Study finds 445 smoke related deaths from Australia’s climate fuelled Bushfire season

June 4, 2020 at 10:52 pm Leave a comment

Bushfire smoke in Sydney, 18 December 2019

On January 1st 2020 Economics Professor John Quiggin estimated there would be hundreds, if not thousands, of deaths attributed to the deadly bushfire smoke that affected up to 80 per cent of Australia’s population, including in major capital cities of Sydney, Melbourne and Canberra, during the climate fuelled 2019-2020 bushfire season.

A study published in the Medical Journal of Australia in March 2020 estimated the excess health burden during 19 weeks continuous fire activity in the states most severely affected by bushfire smoke. It found that at least 445 deaths could be attriibuted to the bushfire smoke and the PM2.5 air pollution particulates, and over 4,000 hospitalisations.

Smoke related deaths dwarfs the 33 deaths that were a direct result of the worst bushfire season on record.

The 2019/2020 bushfire season was catastrophic – there was probably in the order of 35 million hectares of land that has been burnt.

Yet climate scientists had been warning of escalation in fire risk for 30 years. Australia was not adequately prepared, did not set in place long term greenhouse gas emissions reduction to reduce the threat. While fires were raging Prime Minister Scott Morrison took a holiday to Hawaii in December.

During the study period, PM2.5 concentrations exceeding the 95th percentile of historical daily mean values were recorded by at least one monitoring station in the study area on 125 of 133 days (Box 1). We estimated that bushfire smoke was responsible for 417 (95% CI, 153–680) excess deaths, 1124 (95% CI, 211–2047) hospitalisations for cardiovascular problems and 2027 (95% CI, 0–4252) for respiratory problems, and 1305 (95% CI, 705–1908) presentations to emergency departments with asthma (Box 2). Applying lower thresholds for defining bushfire smoke‐affected days (no threshold, 90th percentile of historical values) did not markedly alter our findings; a higher threshold (99th percentile) reduced the estimates by about 20%. The highest population‐weighted PM2.5 exposure level, 98.5 μg/m3 on 14 January 2020 (Box 1), exceeded the national air quality 24‐hour standard (25 μg/m3)19 and was more than fourteen times the historical population‐weighted mean 24‐hour PM2.5 value of 6.8 μg/m3.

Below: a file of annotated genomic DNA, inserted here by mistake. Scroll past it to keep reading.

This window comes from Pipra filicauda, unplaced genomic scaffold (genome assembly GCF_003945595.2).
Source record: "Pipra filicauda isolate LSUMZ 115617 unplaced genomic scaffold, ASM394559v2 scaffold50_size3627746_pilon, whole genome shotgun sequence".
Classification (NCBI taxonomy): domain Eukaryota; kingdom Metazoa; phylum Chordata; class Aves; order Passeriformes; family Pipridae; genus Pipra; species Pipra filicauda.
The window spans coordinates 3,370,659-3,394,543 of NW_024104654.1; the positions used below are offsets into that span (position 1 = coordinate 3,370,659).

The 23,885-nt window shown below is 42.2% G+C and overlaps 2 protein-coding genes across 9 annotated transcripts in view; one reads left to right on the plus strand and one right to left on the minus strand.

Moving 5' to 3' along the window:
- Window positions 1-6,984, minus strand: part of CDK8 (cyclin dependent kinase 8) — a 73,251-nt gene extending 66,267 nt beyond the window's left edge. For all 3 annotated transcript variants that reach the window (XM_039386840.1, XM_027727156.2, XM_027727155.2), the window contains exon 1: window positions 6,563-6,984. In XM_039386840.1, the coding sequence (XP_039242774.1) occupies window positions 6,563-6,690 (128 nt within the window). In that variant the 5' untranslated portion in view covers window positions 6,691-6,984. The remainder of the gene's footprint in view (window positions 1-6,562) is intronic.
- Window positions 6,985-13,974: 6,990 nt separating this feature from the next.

Estimated health burden attributable to bushfire smoke. Source: Medical Journal of Australia

Population-weighted PM2.5 levels. Source: Medical Journal of Australia

So, now we have escalating heat related deaths and escalating bushfire associated deaths.

We need ambituos green house gas emissions reduction targets set, and plans in place to achieve these targets. Here is how the Federal Government fumbled the bushfire response by Anne Davies (2 June 2020): Australian bushfires: how the Morrison government failed to heed warnings of catastrophe

We have a climate emergency.

Sources:

Entry filed under: health, news. Tags: , , , .

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